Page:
Vegetarian or Vegan – What is the difference?

vegetarian-or-vegan-what-is-the-difference

For those who have are not vegetarian or vegan, the difference between the two might be a bit hazy. Some might actually ask what s the difference? They both don’t eat beef! Let’s try to make sense of what the choices are. Especially for those that might be interested in trying this lifestyle. What should you look forward to (and more importantly, what will you no longer be consuming).

The main difference is simple. Vegans do not any animal products (neither by-products). Vegetarians, do not eat animals, but may eat animal by-products like eggs and dairy. The vegan guideline tends to be more defined, whilst the vegetarian diets tend to be more flexible.

Vegetarianism

Lacto-ovo vegetarians (or if you wish ovo-lacto) is probably the most common type of vegetarian diet. The lacto and ovo came from Latin and mean milk and eggs. Those individuals who follow this diet eat dairy products (cheese) and eggs as they are by-products, but do not consume meat, poultry, seafood or any animal. Removing dairy from one’s diet is sometimes considered to be more difficult than not eating meat. Most vegetarians also consume honey (whilst vegans don’t).

Variations to this diet would be either lacto vegetarians or ovo vegetarians. These would consume only milk or eggs. There are what are defined as pescatarians. These are technically not vegetarians as they eat fish and seafood (which are animals), but they do not consume poultry or meat.

what-a-vegetarian-can-eat

Veganism

Individuals who choose a vegan diet tend to be more passionate and stricter than vegetarians about their choices. This does not only apply to food but also to other choices like clothing. Products like leather, suede (which come from dead animals). and clothes made from wool or silk are not purchased by vegans. The use of cruelty-free cosmetics and beauty products and also pharmaceuticals.

Vegans can move on to raw vegan diets (raw foodists) where the diet consists of unprocessed raw vegan foods that have not been heated above 46 degrees celcius. Then there is a small section of vegans that go to fruitarianism. Fruitarians, as the name suggests eating raw fruit (around 75%) and nuts and seeds (around 25%).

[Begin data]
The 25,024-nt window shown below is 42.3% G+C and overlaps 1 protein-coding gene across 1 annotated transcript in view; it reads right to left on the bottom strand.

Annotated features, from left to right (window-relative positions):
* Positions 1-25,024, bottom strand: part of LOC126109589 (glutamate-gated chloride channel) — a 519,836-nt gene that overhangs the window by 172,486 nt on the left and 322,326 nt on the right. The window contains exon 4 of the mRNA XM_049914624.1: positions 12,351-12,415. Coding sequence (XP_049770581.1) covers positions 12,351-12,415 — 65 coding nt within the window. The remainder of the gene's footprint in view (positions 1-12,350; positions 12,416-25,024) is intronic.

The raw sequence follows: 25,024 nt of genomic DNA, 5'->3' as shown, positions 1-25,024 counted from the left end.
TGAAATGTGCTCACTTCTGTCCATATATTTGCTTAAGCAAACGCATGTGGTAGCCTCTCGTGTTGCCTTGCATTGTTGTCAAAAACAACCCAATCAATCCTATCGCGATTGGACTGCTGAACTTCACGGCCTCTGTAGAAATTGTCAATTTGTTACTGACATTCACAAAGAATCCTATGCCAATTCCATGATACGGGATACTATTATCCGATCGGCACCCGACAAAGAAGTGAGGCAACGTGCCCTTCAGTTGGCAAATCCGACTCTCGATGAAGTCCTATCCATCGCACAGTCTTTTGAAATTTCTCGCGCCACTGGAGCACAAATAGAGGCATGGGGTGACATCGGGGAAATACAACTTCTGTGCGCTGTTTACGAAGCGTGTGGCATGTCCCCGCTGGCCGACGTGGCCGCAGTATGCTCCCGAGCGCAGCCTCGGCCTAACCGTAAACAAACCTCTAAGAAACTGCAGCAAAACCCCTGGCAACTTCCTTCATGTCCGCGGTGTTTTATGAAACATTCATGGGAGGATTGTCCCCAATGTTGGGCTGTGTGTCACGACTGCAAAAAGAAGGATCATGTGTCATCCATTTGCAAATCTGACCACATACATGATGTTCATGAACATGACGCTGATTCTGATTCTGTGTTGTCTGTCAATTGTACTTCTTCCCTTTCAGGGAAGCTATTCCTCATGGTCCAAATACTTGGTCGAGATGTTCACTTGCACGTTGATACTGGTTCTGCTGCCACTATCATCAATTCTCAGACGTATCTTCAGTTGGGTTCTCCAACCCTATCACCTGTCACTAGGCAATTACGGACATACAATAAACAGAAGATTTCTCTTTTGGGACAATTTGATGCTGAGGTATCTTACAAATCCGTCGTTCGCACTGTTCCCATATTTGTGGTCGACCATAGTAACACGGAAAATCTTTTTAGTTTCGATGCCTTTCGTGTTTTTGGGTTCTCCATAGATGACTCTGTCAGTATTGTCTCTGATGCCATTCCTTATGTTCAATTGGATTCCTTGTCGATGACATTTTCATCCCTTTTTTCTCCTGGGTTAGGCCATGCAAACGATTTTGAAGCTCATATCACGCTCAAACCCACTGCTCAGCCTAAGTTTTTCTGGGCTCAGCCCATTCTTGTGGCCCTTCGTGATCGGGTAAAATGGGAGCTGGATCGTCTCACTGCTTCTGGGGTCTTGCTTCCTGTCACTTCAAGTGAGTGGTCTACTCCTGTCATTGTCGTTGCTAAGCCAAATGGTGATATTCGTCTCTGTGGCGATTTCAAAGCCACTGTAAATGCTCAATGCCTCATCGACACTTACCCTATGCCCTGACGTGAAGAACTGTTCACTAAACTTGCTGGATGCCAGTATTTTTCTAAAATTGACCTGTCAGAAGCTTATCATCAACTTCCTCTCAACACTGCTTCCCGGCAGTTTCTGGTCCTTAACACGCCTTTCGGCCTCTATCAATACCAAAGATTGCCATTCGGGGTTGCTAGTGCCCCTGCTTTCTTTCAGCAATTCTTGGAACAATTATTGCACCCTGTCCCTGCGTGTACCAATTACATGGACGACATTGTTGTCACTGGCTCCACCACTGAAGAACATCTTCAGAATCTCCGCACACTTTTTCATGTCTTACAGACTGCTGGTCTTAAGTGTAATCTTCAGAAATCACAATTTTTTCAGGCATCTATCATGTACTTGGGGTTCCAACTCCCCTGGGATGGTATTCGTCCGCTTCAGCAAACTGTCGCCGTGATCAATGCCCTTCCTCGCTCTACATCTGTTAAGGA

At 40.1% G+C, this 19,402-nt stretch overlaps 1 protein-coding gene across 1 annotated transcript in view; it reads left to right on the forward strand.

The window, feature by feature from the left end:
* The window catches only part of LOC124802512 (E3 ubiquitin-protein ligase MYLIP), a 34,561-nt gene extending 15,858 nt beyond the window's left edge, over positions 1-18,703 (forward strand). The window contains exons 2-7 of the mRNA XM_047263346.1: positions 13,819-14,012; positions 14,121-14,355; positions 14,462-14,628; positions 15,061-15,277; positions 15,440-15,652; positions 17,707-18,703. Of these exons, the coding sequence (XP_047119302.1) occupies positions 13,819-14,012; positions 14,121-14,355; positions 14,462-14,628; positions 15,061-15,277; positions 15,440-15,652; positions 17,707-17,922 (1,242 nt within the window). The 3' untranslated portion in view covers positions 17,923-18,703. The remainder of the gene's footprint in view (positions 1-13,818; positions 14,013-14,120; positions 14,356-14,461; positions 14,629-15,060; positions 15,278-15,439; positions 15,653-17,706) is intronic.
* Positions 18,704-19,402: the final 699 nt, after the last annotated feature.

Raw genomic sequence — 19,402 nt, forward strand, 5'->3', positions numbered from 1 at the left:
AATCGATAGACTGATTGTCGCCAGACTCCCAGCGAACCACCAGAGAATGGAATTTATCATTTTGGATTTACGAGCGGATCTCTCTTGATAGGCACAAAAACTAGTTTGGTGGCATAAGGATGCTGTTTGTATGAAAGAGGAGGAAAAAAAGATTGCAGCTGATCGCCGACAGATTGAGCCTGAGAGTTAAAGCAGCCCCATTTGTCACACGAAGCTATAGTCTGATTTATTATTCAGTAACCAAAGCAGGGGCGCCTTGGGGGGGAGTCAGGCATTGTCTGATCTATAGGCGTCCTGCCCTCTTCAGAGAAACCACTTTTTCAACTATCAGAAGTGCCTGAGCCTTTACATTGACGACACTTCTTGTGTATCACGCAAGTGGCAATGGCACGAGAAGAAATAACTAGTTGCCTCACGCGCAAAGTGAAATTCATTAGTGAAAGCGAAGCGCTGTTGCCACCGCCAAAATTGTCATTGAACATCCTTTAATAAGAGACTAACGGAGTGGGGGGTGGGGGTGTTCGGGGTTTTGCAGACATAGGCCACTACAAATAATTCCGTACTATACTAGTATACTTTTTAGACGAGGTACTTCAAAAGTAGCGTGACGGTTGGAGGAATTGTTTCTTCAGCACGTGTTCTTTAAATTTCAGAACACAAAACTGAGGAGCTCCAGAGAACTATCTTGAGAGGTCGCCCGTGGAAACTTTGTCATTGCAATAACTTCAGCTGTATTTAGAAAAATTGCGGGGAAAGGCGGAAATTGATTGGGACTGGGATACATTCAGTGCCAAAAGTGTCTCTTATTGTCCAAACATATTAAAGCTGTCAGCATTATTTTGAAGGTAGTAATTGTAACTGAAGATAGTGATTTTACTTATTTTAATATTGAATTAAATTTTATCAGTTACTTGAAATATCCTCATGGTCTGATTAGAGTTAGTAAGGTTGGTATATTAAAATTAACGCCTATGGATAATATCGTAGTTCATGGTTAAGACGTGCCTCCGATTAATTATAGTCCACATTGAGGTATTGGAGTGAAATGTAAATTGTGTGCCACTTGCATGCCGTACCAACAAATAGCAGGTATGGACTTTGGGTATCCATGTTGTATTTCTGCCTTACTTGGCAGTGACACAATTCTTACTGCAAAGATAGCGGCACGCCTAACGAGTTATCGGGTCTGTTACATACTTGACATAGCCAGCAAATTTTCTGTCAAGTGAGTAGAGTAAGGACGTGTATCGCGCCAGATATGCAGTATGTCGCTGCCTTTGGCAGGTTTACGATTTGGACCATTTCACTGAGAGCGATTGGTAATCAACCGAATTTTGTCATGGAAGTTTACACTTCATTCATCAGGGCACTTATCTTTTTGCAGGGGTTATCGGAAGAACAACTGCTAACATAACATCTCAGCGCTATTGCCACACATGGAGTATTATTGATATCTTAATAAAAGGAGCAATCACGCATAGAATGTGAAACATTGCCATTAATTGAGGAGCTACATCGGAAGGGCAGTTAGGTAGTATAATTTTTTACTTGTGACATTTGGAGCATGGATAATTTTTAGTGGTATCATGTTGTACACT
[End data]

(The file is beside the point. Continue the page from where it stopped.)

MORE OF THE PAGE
What not to eat

Vegetarians and vegans need to keep watch over what they eat as many products might seem to be safe yet would contain small traces of animal products. Many products use gelatin (which is made with animal parts), and some juices even have omega-3 derived from fish. Unless there is a V sign on the packaging, you should read the ingredients on the package.

When eating out, always advise the chef that you are vegetarian or vegan. Don’t assume that a soup or sauce is vegetarian/vegan without asking, as the chef might be using a beef or chicken stock. No harm in asking. Whilst some chocolate is vegan, most chocolate includes milk.

vegans-cant-eat

What choice to make?

Whatever choice you make must fit with your lifestyle. Some find it easy to go to start with a vegetarian lifestyle and then go vegan. In certain cases it also depends why you are taking this path. The starting points are primarily two; individuals concerned with animal rights and individuals conscious about their health. If all of this seems daunting, you can start with reducing meat from you diet. Popular initiates like meat free Mondays are catching on (and slowly you can add Tuesday, Wednesday, Thursday, Friday, Saturday and the Sunday).

The great thing about being a vegetarian or vegan today is the absolute choice. when I started as a vegetarian over 30 years ago, there was little to no choice. Today, as you can abundantly see on my blog, there are products of all kinds. But not just products, but delicious, nutritious and healthy products! A wide variety of plant based dairy substitutes. You can even choose to buy your fresh vegetables fully organic or grow your own organic seeds at home.

It is tasty, nutritious and healthy!

Author: Darryl Grima

Darryl Grima is Veggy Malta's Editor. He has been a vegetarian for over 31 years and recalls a time when Malta was not so vegetarian and vegan friendly. Apart from blogging on vegetarian matters, Darryl is also active in environmental and animal welfare organisations. He holds a Diploma in Political Studies and a Masters in Business Administration.

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